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Legislature in Oklahoma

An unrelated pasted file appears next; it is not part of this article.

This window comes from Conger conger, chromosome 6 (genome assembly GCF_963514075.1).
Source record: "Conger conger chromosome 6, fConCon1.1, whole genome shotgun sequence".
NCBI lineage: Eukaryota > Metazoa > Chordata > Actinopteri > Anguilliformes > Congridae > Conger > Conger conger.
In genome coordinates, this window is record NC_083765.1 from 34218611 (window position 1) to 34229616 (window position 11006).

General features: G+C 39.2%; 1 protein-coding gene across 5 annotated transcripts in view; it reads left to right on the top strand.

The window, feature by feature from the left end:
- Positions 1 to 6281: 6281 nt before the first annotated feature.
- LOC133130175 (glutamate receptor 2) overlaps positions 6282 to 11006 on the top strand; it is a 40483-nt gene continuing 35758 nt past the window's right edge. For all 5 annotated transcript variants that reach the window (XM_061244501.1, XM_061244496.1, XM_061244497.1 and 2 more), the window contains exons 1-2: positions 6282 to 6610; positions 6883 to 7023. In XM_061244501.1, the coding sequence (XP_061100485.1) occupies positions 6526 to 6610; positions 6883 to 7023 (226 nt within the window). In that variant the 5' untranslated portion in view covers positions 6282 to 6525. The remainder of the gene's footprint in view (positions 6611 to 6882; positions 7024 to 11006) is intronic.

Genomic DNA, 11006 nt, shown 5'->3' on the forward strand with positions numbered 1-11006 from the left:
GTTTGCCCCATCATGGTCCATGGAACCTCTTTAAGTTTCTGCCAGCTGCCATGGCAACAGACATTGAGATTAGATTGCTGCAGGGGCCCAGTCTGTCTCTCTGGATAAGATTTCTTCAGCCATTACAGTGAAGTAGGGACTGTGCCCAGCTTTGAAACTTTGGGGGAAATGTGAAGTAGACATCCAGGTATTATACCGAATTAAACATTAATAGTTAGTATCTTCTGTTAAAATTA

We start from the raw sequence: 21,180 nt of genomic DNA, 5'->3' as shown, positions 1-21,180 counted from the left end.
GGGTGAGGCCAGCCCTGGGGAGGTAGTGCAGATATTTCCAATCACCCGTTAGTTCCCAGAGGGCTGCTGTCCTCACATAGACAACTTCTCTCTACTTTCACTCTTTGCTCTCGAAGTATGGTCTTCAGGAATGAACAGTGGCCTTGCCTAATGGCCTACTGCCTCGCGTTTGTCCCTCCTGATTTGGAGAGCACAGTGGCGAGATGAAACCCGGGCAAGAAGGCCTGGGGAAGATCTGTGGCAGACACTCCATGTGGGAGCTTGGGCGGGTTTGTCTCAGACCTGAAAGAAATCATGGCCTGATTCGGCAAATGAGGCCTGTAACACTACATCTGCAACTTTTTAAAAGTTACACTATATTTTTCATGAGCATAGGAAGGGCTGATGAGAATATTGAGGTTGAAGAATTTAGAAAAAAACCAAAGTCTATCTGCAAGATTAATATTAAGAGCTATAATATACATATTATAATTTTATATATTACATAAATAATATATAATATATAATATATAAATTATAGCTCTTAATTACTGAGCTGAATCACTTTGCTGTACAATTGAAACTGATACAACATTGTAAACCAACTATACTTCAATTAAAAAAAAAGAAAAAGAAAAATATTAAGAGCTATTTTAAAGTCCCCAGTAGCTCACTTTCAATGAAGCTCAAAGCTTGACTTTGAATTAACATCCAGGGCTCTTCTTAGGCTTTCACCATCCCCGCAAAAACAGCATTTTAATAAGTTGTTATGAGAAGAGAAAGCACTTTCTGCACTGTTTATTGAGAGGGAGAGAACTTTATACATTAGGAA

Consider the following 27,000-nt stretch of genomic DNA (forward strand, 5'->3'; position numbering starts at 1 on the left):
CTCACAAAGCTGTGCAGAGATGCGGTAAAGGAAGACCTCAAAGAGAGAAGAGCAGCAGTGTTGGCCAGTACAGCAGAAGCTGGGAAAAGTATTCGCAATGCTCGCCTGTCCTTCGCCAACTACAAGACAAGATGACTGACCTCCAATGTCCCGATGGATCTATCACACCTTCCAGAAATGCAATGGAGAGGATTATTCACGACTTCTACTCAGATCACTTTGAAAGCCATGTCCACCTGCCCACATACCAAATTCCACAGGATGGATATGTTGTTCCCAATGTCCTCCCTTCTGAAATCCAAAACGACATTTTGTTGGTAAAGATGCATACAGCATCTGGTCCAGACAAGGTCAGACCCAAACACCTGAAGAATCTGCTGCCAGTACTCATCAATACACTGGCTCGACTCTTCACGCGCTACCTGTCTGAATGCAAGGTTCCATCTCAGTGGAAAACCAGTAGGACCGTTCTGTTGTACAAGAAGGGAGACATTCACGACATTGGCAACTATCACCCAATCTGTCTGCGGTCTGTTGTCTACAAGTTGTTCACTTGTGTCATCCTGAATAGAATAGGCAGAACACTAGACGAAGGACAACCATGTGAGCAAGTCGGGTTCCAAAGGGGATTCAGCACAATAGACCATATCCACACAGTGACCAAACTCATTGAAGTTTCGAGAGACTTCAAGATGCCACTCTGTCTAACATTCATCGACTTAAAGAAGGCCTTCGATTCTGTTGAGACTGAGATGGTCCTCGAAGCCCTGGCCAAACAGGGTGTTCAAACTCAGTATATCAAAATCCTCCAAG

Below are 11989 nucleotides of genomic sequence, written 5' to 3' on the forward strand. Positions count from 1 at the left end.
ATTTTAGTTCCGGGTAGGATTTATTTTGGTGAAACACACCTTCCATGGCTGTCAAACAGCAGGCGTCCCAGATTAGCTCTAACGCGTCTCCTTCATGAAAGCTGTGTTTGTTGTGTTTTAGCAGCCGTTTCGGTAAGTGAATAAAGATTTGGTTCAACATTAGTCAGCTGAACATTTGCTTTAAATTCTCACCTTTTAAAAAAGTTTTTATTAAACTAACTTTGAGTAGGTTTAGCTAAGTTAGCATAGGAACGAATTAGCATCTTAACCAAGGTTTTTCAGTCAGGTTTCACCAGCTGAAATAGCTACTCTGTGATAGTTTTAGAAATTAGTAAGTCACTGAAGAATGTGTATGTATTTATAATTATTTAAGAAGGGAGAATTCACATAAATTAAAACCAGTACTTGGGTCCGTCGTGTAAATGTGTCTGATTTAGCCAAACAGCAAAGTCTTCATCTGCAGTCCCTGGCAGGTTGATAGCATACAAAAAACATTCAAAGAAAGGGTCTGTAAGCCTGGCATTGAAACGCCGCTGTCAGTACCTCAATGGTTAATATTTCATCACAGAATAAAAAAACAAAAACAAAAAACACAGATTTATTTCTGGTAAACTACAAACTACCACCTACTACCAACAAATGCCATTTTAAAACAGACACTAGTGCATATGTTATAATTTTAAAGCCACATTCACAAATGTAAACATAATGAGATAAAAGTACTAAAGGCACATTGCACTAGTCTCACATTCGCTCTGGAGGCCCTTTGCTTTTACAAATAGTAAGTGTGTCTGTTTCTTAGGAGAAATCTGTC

Gives Commissioner Broad Authority. By the Associated Pres*. KANSAS CITY, March 4.—The Legislatures of Missouri. Kansas, Texas and Oklahoma moved swiftly today to cope with the financial situation In those States brought about by the declaration of banking holidays. Identical bills were passed by the Oklahoma House and Senate, giving the State bank commissioner broad powers In limiting withdrawals after the First National Bank at Fnid was closed by military order of Gov. W. H. Murray. All other banks In the State had closed. Guardsmen Close Bank. Murray closed the Enid bank by use of National Guardsmen aft?r its presi dent. H. H. Champlin, oil man, had resisted a holiday order on the grounds there was "no need of Its application in Enid." Another Oklahoma development was a State-wide move to put scrip Into circulation to meet business pay rqlls. The Cash Reserve Association, organ ized in the emergency, will issue the scrip money. The holiday is scheduled to end March 8. Missouri legislative leaders planned to introduce a resolution Monday to ex tend the two-day bank holiday until th? Assembly can pass emergency legislation. The Texas House late today passed an amendment, the Senate emergency banking bill which confers broad pow ers on tho State banking commissioner and Governor to tak? steps necessary to meet the financiay condition. It was reported that the way had been paved in the Senate for concurrence in the amendment, which removed the 60 day time limit effectiveness from the bill. Kanasa Adjusts Self. Kansas adjusted itself as best !t could to the 95 per cent limitation placed on its usual banking facilities by Gov. Alf M. Landon and H. W. Koenke, State bank commissioner, acting under dic tatorial powers conferred upon them by the Legislature. Gov. Landon expressed gratification that every bank in the State had com plied with the order, effective today and "until further notice," directing restriction of withdrawals from all classes of deposits to 5 per cent of their totals. TWO CHIES IN OHIO LAUNCH SCRIP PLANS Cleveland Clearing House Will Is sue Certificates Backed by Approved Collateral. By the Associated Press. COLUMBUS. Ohio, March 4 —Clear ing house associations in two Ohio cities—Cleveland and Dayton—and newspapers in several towns today launched various scrip plans to combat the restriction of bank deposits general in this State. The Cleveland Clearing House Asso ciation will issue certificates backed by approved collateral early next week, It was announced by the association's president. Harris Crecch. "The purpose," he said, "will be to Fecure for the city a form of pay roll currency that will not go into hoard ing.'' He said the certificates will ba "based on the deposit with the trustee of actual cash, notes, bonds and other approved collateral. The intent will be to make them demonstrably good in in trinsic value as actual currency." The Dayton Clearing House Associ ation agreed to back an issue of scrip, based on 50 per cent of the impounded accounts of depositors. It is hoped to have the plan in operation next week. Newspapers at Akron. Massillon, Bowling Green and Newark gave scrip to employes instead of weekly pay checks today. Merchants of those cities have agreed to accept the paper in ex change for merchandise and in turn will use it to meet their newspaper adver tising bills. SEEK BANK SOLUTION Georgia Bankers and Legislators Deliberate Problem. ATLANTA, Ga.. March 4 (fP).—A committee of Georgia bankers and legis lators today sought a solution to the State's financial problems as Eugene R. Black, governor of the sixth Federal Re serve district, announced the Reierve Bank here would be closed for the du ration of the Georgia three-day holiday proclaimed yesterday. Reports from the larger cities Indi cated banks in the Staie generally were closed under the holiday. Hamilton McWhorter, president of the State Satiate, in a statement, said he believed the banks of the State were In the "best shape right now that they have been at any time since 1929." The Legislature marked time awaiting word from the Governor and the Com mittee on Remedial Legislation. Under Gov. Talmadge's proclamation the Georgia holiday would end Monday night. KLEBERG IS INDORSED Texas House Urges Legislator for Ambassador to Mexico. AUSTIN. Tex., March 4 UP).—'The House of the Texas Legislature today unanimously adopted a Senate resolu tion indorsing Representative Richard M. Kleberg of Corpus Christi for ap pointment as Ambas-sador to Mexico under President Roosevelt. The reso lution was adopted several days ago in the Senate and forwarded to Wash ington. THE GENERAL ELECTRIC KITCHEN TRAIN Monel Metal Equipped Open for Inspection SUNDAY AFTERNOON March 5, From 1 to 6 DON'TMi~SSIT! NATIONAL ELECTRICAL SUPPLY COMPANY 1328-30 N. Y. Ave. N. W. ROOSEVELT PERSONALLY RECEIVES 50 WARM SPRINGS ACQUAINTANCES Friend* of President Are Feted at White House Reception After Seeing Parade From Reviewing Stand. Man than M personal friend* of President Roosevelt, who are receiving treatment for Infantile paralysis at Warm Springs, Qa., where ne maintains a cottage, were personally received by the President and Mrs. Roosevelt at the White House late yesterday. These old friends of the President, who had occupied seats In the reviewing stand in front of the White House, not far distant from where the President reviewed the parade, were received In the famous red room on the first floor and during the reception In their honor tea and sandwiches and salads as well M lee cream and eake were served. President Roosevelt moved through the group of visitors, laughing and jok ing with them, and in every way seemed very happy that they had made the Journey to Washington for th« purpose of seeing him inaugurated as President. ARLINGTON SEEKS EARLY GAS SLASH Reopening of Rosslyn Co. Case March 23 to Bring Plea for Temporary Cut. Special Dispatch to The Star. RICHMOND, V*.. March 4—Upon the reopening of the Rosslyn Gas Co. rate case here on March 23. the State Corporation Commission will consider the request of the Public Utilities Com mission of Arlington County for a temporary reduction pending final dis position of the case. It waa announced yesterday at the time the continuance was granted. It was announced by the commission that Allen J. Saville, prominent engi neer. would arrive in Arlington County on Monday morning to make a com plete check of the company's proper ties and that he would be requested to complete his Investigation by March 23. The continuance was granted at the request of the attorneys for the Wash ington Gas Light Co., of which the Virginia concern is a subsidiary, when thev stated that the sudden death of William H. Blook, jr., chief of the gas company's valuation staff, had pre vented the preparation of the large amount of data required of them by the commission's order in reopening the case after a delay of almost two years. Continoanee Opposed. A continuance of 90 days was re quested by the company and was cb Jccted to by G. O. Basham. special counsel for the Arlington utilities com mission, and Edmund D. Campbell, chairman of that body, who acted as spokesmen for Arlington County. Claim ing that they wert ready to proceed with the case, the Arlington County representatives asked that no continu ance be granted unless there was at least a temporary rate reduction to put Arlington County on the same basis as Montgomery County, Md.. which Is en joying a temporary discount on bills pending the completion of valuation hearings in the District of Columbia. In announcing the continuance, the State Corporation Commission directed that the books and records of the Washington Gas Light Co. be thrown open for Inspection by representatives of the commission at any time it might be deemed advisable to go over them. Compliance with this order was as sured by T. Justin Moore and E. Ran dolph Williams, counsel for the com pany. / Ask Slash to $1.25. Counsel for Arlington County Is ask ing a reduction of from $1.50 to J1.25 a thousand cubic feet, plus an addition al 8V2 per cent discount on bills until the case Is settled. In addition to Basham and Camp bell. the Public Utilities Commission of Arlington County was represented by Albert W. Jones, aecretary, and C. I. Kephart and P. E. Schaub, members. County Manager Roy S. Braden was present, as also «h L. C. McNemar. representing the Arlington County Civic Federation. PARIS PAPERS PLAY UP ROOSEVELT'S ADDRESS Bumor He May Take Initiative in Geneva Arms Parley Is Published. By the Associtttd Press. PARIS, March 5.—President Roose velt's inaugural address was extensively reported and prominently displayed in the French press today. Petit Journal said: "The American Constitution In ease of war transforms the President into a veritable dictator, as was President Wilson." This state ment was made in connection with what Petit Journal called Mr. Roosevelt's re quest for exceptional war-time powers. "Mr. Roosevelt's first declarations are those of a chief conscious of hU heavy responsibility," said the conservative Figaro. "(He is) ready for action, and resolved to overcome the crisis with the exceptional powers which he will de mand of Congress." Petit Parislen said it was rumored that President Roosevelt may consider taking an important initiative soon in the Geneva Disarmament Conference , along the lines of the consultative pact. Sales of radio equipment in Germany are greater than last year. SLASHES THREATEN ARLINGTON NEEDS Garbage and Trash Collec tion, With Roads Program, Held at Stake. BY LESTER N. INSKEEP, Staff Correspondent of The Star. ARLINGTON COURT HOUSE, Va., March 4.—Because of the limited num ber of items in the budget that could be affected by such action, the proposal 01 the Business and Professional Tax payers' League to secure a 25 per cent reduction in the budget would prob ably result in the discontinuance of certain governmental activities that are believed vital to th; welfare of the entire county, it was learned today. While county officials have not com pleted their study of the question, it was indicated that such a cut would probably result In the discontinuance of the free garbage and trash collec tion system that was installed last year. This service, because of the urban na ture of the county, is held by officials to be necessary, both to the health and comfort of the citiseiv. all cf whom would suffer by its elimination. Held Step Backward. It was further declared that to abol ish the service after it has once been installed is a step backward and could not possibly be justified by the result ant saving on the tax bills. Another activity that probably would be brought to practically a standstill is the proposed road improvement pro gram for the year. A straight 25 per cent reduction in the rate, it was be lieved, would leave no funds for new construction or improvement and only the approximate sum of $80,000 re turned annually by the State from gas oline tax collections for maintenance. The new budget proposes an exten sive surfacing program that would do away with the last of the county-owned dirt roads, but it is believed that this would have to be entirely abandoned if a 25 per cent cut was made. As submitted by County Manager Roy S. Braden to the County Board, the new budget already is sufficiently lower than last year's budget to per mit a reduction In the tax rate of from $2.40 to approximately <2.26, It was said, whereas a 25 per cent reduc tion would require a cut in the rate of approximately 60 cents on the $100 valuation. Schools Not AfltcM. No part of the proposed tax cut could be applied to the present rate of $1.05 for schools, it was said, since this entire amount Is needed for the schools and in addition a substantial increase has been requested by the School Board. Tax cuts are being sought by the Business and Professional Taxpayers' League, the Arlington Ccunty Taxpay ers' League. th« Tax Relief Committee of the Arlington County Bar Associa tion, and others. The board of direc tors of the Arlington County Chamber of Commerce will meet next Thursday night to complete its budget study and make definite recommendations regard ing the proposed expenditures. Commutation Cat Diet. CARLISLE. England <>».—Toby, be lieved to ba the only cat in the world who held a railroad commutation ticket, is dead. He belonged to the railway refreshment roon« here. He had a weakness for»>rain trips, and so a ticket permiUirvtiim to travel any where to and ifM Carlisle on the L. M. S. Railwayyt.as attached to hi* collar. 'our plumber'' FLORIDA AT ITS BEST Highest quality citrus fruits, tree ripened and fresh. Not storage fruit. Temple oranges, Tangeloes, Kumauats. We grow them—buy a bushel. Merchants, we will save you money. ANDREWS BROTHERS 751 14th St. N.W., at H THE LID IS OFF! STARTING NEXT FRIDAY AT OUR REGULAR POPULAR PRICES AMBASSADOR OF THE U. S. A. EDDIE CANTOR IN PERSON AND HIS GAY REVUE WITH HOLLAND & KNIGHT • • • BOBBY BIXLEY . • • • FOUR ABBOTTIERS AND BENNY MEROFF AND HIS BAND LOEW'S FOX Montgomery to Keep Pro gram Despite Abandon ment of Bond Plans. BY JACK ALLEN, Staff Correipondent of Thtlitar. SILVER SPRING, Md., March 4.—An active program of road construction and repair work will be carried out In Mont gomery County during 1933 and 1934 despite the county adraintixation's re cent decision to abandon plans for the issuance of (300,000 in new bonds, It was learned here today. Figures complied by Charles Y. Lati mer, clerk to the Board of County Com missioners, disclose that $323,697.44 is expected to be available for new eon structlon, while It has been estimated that the county will receive approxi mately $276,000 from the.State gasoline tax for maintenance of Its roads sys tem during the next two fiscal years. The funds available for new construc tion purposes will be applied to a num ber of Items appearing on the uncom pleted road program drafted in 19J1, but It has not been definitely deter mined as yet which of these projects will be carried out, according to Lacy Shaw. Dresident of the Board of Com missioners. $600,000 Will Be Needed. It has been estimated that It would r-quirs about $600,000 to complete the 1931 highway schedule and it was to raise the additional funds needed for this purpose that the administration had proposed to issue the J300.000 in bonds this year. Public sentiment di rected against the sale of new bonds at this time, however, led officials to discard this plan early this week. The money which Latimer estimates will be available for new road projects will be obtained from four sources. One of the items is dependent upon the General Assembly's adoDtion of Gov. Albert C. Ritchie's road and gas tax Sroposal, which State administration •aders are confident will be passed by the Legislature. A total of $157,073 remains to be ex pended from the general construction bond* of 1932, $87,000 is left from an $89.GOO bond authorization in 1931 and $S8.000 Is available frcm the Federal money allocated to the county for road eonstrurtlon last Bummer, while It is expected that the county will reccive $126,688 this year under the Governor's road and gas tax proposal. ISO,000 More Expected. Of the $136,606, the sum of $30,000 would be derived from the State by the the sale of road machinery to the State Roads CommUaion If that body takes over the county highway system and for aervlces which the county engineering department has rendered the commis sion, while $90,666 would be received from the gasoline tax for the first six month] of the current calendar year. This would increase the money avail able for new construction to $408,741. but from this sum the county mu*t pay the State Roads Commission $85,043.56. which It owes that organization for construction work carried out for the county this year. Under Gov. Ritchie's proposal to the State Legislature the county is to re ceive approximately $138,000 from the gasoline tax allocations during each of the next two fiscal years, beginning July 1, all of which would be applied to maintenance and improvement of existing county roads. The gas tax allocations, under the State administration's plan, could net be expended for construction of new roads. Passenger Hires Taxicab as Place For Night's Sleep Mansions to taxicabs—all pro vided housing for inaugural visi tors. according to the story of one diligent cab driver. After driving one (are to a sumptuous home on Friday night he picked up another, who asked to be taken to some place to spend the night. After many futile at tempts to And such a place, the driver gave up. "Quess you'll have to sleep in the cab," he joked. "But it'll cost you $2. I could make that much driving the rest of the night." It wasn't a joke to the worried passenger. Me paid the S3, curled up in the back seat. and had a gooU gnarled sleep. MANY PENNSYLVANIA BANKS REMAIN OPEN Governor Declares Action Unavoid able Became of Holidays in Other States. By the Associated Press. HARRIflBURO, Pa.. March 4 —Bank doors In many cities remained op:n as Pennsylvania quietly passed the first day of its bark holiday. Gov. Pinchot's proclamatirn, Issued early today, ipread the holiday over Saturday and Monday, but few Institu tions ha'.ted business before the usual closing hour—noon. All Philadelphia banks were closed, but in Pittsburgh and other cities bu 1 nesa ccntlnued under various limita tions. Later the Pittsburgh Clearing House announced all member banks will be closed Monday. Gov. Pinchot's proclamation, sent from Wa hingtcn, wh°re he attended the inauguration of President Roose velt, said Pennsylvania's acticn "has be come unavoidable" because of holidays in other States. "Were our banks to remain open, the demands upon them would impose an lmpo'sible burden." he added. William D. Gordon, secretary of banking, cited three reascns for the State action; "To prevent drainage of assets from Pennsylvania banks, to prevent public hysteria which would have been caused here by the action elsewhere" and be cause "there would be r.o machinery for clearing in New York." Wedding for Old Folki. At the wedding of J. Hewison, aged 71. at Pelton, England, to Miss S. E. Lish, aged £6. the best rr.an's age was 94 and the bridesmaid's 66. Canvass for Sovereigns. In rural parts of Sa-scx, England, men are making house-to-house can vass for sovereigns, for which they pay 31 shillings. eeSTACY'nc Columbia 04- 6 2 2418 • I8M ST. N.W - >' . V < • Call the Bluff of the March Lion! March is known to be a bad month for colds . . . there's nothing "healthful" about the Lion's chilly, direct blasts in your home or office. This Ventilator will tame him This ventilator turns ugly drafts into properly circulated fresh air. It's easy to install, means genuine comfort and health. A real necessity, selling for a moderate price. Ask for estimate. E. J. Murphy Co., inc. 710 12th St. N. W. NAtional 2477 GO HOME BY Afuni£ine BUS COAST TO COAST GREAT LAKES TO THE SEA CANADA TO FLORIDA NEW LOW RATES P TO ALL POINTS: Richmond Kaleigh Charleston, S. 0. Miami, Fla. Jacksonville Wilmington Philadelphia New York New Haven Boston Lynch ourg, V*. Pittsburgh Cleveland Chicago Loa Angeloi De Luxe Short Line motor coaches with re clining chairs, free pillows and porter ser vice. .Leaving frequently, at convenient hours. Take you to doors of hotels in heart of all cities. For rates, schedules, etc.— Phone District 4224—or call of— CAPITAL BUS TERMINAL , 633 F Street N. W. — (Opposite Tfce Hecbt Co. Please Not*: Thi» !• the ONLY terminal of Thm | Short Una in Wathington. 3 THE t /Zfa&ilMstie s t t j BEER GARDEN BILL BEFORE DELEGATES Prinoe Georges Legislators Urged to Introduce Meas ure in Assembly. B]r a Staff Corrttpondent at The Star. ANNAPOLIS. Md., March 4 —The Prince Oeerget County delegation had before It today a suggestion that It authorise the establishment of beer gardens In the county. Advanced by Delegate William F. Keys and supported by a delegation which called on the county's delegation recently, the measure would have three principal advantages, according to Its backers. It would add to the county's revenue, prevent establishment of undesirable resorts In Prince Oeorges and safeguard local merchants already tn business, ac cording to backers of the plan. They argue that when Congress legal izes the sale of beer, numerous resorts will be opened along the Baltimore! Boulevard, where beer will bo sold, whether permitted by law or net. "Every not dog stand on the Baltimore Boulevard will be selling beer illegally when Congress acts if a bill of this sort is not passed." Delegate Keys said. "It would be a big step toward temperance, considering what conditions are now." Modeled after a bill for Baltimore County now pending la the Legislature, it would require an annual license fee of $250 and only persons who had re sided In the county long enough to be come voters would be eligible to obtain I a license. This, It was explained, would prevent I Washlngtonlans from coming into Prince Georges and opening drinking resorts. New Pen m WrifHTways , •Filled by Vacuum• Holds 102% more ink No increase in size "Vacuum Filling"—an utterly new idea in fountain pens—has just been perfected by Parker. No ink sac—no pistons—no valves. Come in and see this marvel—the Parker Vacuum Filler Pen. Regulation size—yet holds . 102% mart ink. Point is of gold and platinum—upper side writes extra fine —under tide write* fine, medium or broad. Lustrous barrel* of alternate •tripes of Jet and Silver Pearl, or Jet and Burgundy Pearl, a* shimmering as velvet. Only 17.50 for this marvelous Parker Vacuum Filler Pan. Pencils to match, 13.50. a* HUGHES PEN SHOP IlMrt Pea Boalrint National Theater Bldg. Jig-Saw Puzzles Used as Adjunct To Ray Treatment By the Associated Press. PALM SPRINGS. Calif.. March 4.—Jig-saw puzzles and ping-pcng are used by Or. Henry 8. Held, nerve specialist, as an adjunct to ray treatment In restoring run down patients. Playing simple games has a Bychologlcal advantage (or sun thing patients, he finds, caus ing them to relax. "It they just sit and do noth ing, they become restless, thus counteracting the beneficial ef fects of the rays," he says. NEW YORK OFFICIAL DIES • i G. C. Van Alstyne Was Secretary of City Cab Control Board. NEW YORK, March 4 OP).—Ouy Chase Van Alstyne, 58, secretary of the New York City Board of Taxlcab Con trol, died suddenly of heart disease to day in a wash room of the Chrysler Building. A native of Blooming dale, Mich., Van Ahtyns formerly conducted a marine insurance business and at one time was president of the Van Alstyne Marble Milling Co., in Brandon, Vt. He entered the insurant? field first in Salt Lake City, Utah, after a period of newspaper work. U. S. BANKING HOLIDAY ; IS STUDIED IN HAVANA Mambars of Clearing House Meet to Consider Probable Beaulta of Situation. By th* AuoelaWd Preu HAVANA, March 4.—Member* of the Havana Clearing House met tonight to conalder probable reaulta here of bank ing holidays in the United States. One bank Institution remained open until 13:4S, although its usual Saturday closing hour la at noon. The Cuban treasury today paid the Chase Bank approximately $150,000 as interest and amortisation of loana the bank made to the government. In the vaults of the Havana incic« of the Federal Reaerve Bank of Atlanta are aome $10,000,000, while other funds are on the way. officers said. THE SHOUTING IS OVER And If you ihook Into your ihoes some Allen'* Foot-Fane before the parade you can shout for joy, be cause it made walking or standing so restful. If your feet ached, got hot or tired why not stop all that? It takes the friction from the shoes. ALIEN'S FOOT-EASE mikes tight or new shoes feel easy, takes the sting out of corns, bunions and calluses. Shake it into each shoe in the morning and walk all day and dance all night in comfort. Ask your druggist for the new handy shaker top package. Sale! "Artcraft" FRAMES 2.95 You'd U$ually Pay $7.50 for Them! $ "Artcraft's" are finely engraved and fitted with new type pearloid rocking pads that fit easily on the nose. Light and sturdy. Two Registered Oftcmeiristn Dr. Kanttoroom in Charge EYES Examined FREE Optical Dept.—Main Floor—I'M Year Chart* Account B££G' SgVEKI-H 457 K i I tl [♦! » • a> ill TRANSITON6 RPIDIOf INSTALLED COMPLETE With Tubes! Just think of the pleasure yon will km from on* of th»e fine Auto Radios! Think how an installed Philco in YOUR car will ADD TO ITS VALUE . . . and juit think, you can get one FREE during this Used Car clearance — the most exciting event in Ourisanan history I We HAVE to sell these cars . . . and WE'RE GOING TO DO IT, no matter HOW MUCH IT COSTS US! We expect every car to be sold within 10 days—so NOW— T O D A Y—take ad vantage of these outstanding Used Csr bargains. Usual LOW OURISMAN TERMS prevail t srJSvE* (0 IN o* T< SELLING AT $99 AND UP! TOO MANY CARS—and we Ml'ST (ft rid of them! To do thr trick, we're making an offer that no one hai ilureri make before! t'OK 10 DAYS OM.V, we will OIVK ABSOLUTELY FRKt ■ EAMOlS PHILCO TRANSITONE RADIO (INSTALLED) in EVERY CAB KOI GUT DI K ING THIS EVENT! Compare the prices below with ran Miliar elsewhere—(hen m how oach ear has been reconditioned—»ood motors and itnod rubber. la many Instances yon can boy an Auin AND Radio for what tho Radio ALONE would ha*o cost yea • fsw year* back! BUY TODAY FOR BEST CHOICE Car No. 53.. 1928 Chevrolet Coup* 1911 and a FREE RADIO and a FREE RADIO " and a FREE RADIO and a FREE RADIO and a FREE RADIO and a FREE RADIO and a FREE RADIO $399 Car Na. 308..1932 Ck«T. Spt. Cmh \ and a FREE RADIO Car No. 253..1931 Chevrolet Coach $289 -and a FREE RADIO* $299 Chevrolet Sedan and a FREE RADIO Car No. 137..1930 01 QA Chevrolet Coach V ■ »» -and a FREE RAD! Car No. 143..1931 M4A Ford Tudor Sdn. ^LLQ and a FREE RADIO Car No. 288..1931 Cher. DeL. Cab $319 I Car Mo. MJ. .IMS Chrysler Coach Car No. 7S7..19Z* Chevrolet Sedaa. Car Hi*. S»3..192« Studebaker Coach Car No. Z39..1B27 Chevrolet Coupe Car No. 32S..1M7 Pontlae- Cabriolet Car No. 140..18Z* U4 Bolclc Coach $49 $79 $89 $98 Car No. H4..19JT Fontlao Coupe Car No. 1*1..IK* Kosox Sedan ■ • ■ ■... ■.... Car No. 113..1AM Whlpp., iWrh Car No. S3t. .19t» PoatiM Coopr m ... and Other Sensational Used Car Buys G 25 H STREET,N.E.